Humanistic psychology is a branch of psychology that emerged in the 1950s and emphasized subjective experience, free will, and the inherent goodness of people. Carl Rogers, one of the founders of humanistic psychology, believed that individuals have a natural drive towards self-actualization or the realization of their full potential. Rogers’ approach to psychotherapy emphasized the importance of the therapeutic relationship and the client’s subjective experience.

Buddhism also emphasizes the importance of subjective experience and the cultivation of positive qualities such as compassion, wisdom, and equanimity. Buddhist teachings on mindfulness and meditation have been integrated into various forms of humanistic psychotherapy, such as mindfulness-based cognitive therapy (MBCT) and acceptance and commitment therapy (ACT).

In MBCT, individuals learn to become more aware of their thoughts and emotions and to develop a non-judgmental, accepting attitude towards them. This approach has been found to be effective in the treatment of depression, anxiety, and other mental health conditions.

In ACT, individuals learn to accept and embrace their thoughts and emotions, even if they are painful or uncomfortable. They are encouraged to focus on their values and take action towards achieving their goals, rather than trying to eliminate difficult thoughts and emotions.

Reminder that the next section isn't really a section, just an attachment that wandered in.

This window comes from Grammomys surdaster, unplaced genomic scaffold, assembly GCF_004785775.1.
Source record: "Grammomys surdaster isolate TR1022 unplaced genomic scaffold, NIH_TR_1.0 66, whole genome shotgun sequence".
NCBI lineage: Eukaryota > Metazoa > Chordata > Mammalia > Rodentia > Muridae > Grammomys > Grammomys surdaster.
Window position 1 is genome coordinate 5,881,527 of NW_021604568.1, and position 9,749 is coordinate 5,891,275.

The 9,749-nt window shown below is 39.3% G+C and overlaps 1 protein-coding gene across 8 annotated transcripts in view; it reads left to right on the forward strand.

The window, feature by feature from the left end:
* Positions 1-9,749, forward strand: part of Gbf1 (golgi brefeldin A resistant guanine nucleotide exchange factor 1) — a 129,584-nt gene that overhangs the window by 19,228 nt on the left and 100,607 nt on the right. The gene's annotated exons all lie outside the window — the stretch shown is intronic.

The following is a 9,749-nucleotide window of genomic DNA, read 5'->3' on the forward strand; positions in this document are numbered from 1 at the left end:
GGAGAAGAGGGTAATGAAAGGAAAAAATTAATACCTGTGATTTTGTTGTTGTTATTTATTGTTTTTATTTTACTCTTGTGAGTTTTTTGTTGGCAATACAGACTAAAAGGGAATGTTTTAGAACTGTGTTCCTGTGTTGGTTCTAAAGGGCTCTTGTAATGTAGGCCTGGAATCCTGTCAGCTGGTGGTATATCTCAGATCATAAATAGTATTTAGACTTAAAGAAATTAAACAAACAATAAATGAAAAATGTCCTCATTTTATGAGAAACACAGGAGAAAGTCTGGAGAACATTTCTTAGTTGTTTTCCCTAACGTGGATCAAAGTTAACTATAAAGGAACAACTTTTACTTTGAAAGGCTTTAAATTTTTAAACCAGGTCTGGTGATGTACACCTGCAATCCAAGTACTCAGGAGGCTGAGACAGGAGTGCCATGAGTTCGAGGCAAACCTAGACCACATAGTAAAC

Buddhism and cognitive psychology

Cognitive psychology is a branch of psychology that studies mental processes such as perception, attention, memory, and problem-solving. Buddhist teachings on mindfulness and meditation have been integrated into cognitive-behavioural therapy (CBT), a form of psychotherapy that emphasizes the role of thoughts and beliefs in shaping behaviour.

CBT aims to identify and challenge negative and maladaptive thoughts and beliefs and to replace them with more realistic and positive ones. Mindfulness-based cognitive therapy (MBCT) combines elements of CBT with mindfulness meditation to help individuals become more aware of their thoughts and develop a more accepting attitude towards them.

Buddhism and existential psychology

Existential psychology is a branch of psychology that focuses on the human experience of meaning, purpose, and choice. Existential psychologists believe that individuals are responsible for creating their own meaning in life and that they must confront the existential dilemmas of freedom, choice, and mortality.

Buddhism also addresses these existential themes, emphasizing the impermanence and interdependence of all phenomena and the need to cultivate wisdom, compassion, and ethical conduct. Buddhist teachings on the nature of suffering and the importance of compassion and ethical conduct have been integrated into various forms of existential psychotherapy, such as logotherapy and existential-humanistic therapy.

The integration of Buddhism and Western psychology has the potential to offer meaningful, inspiring, and healing approaches to the challenges of modern life, from stress and anxiety to depression and addiction. However, it is important to approach this integration with sensitivity, respect, and humility, recognizing that these are two different traditions with different histories, cultures, and worldviews.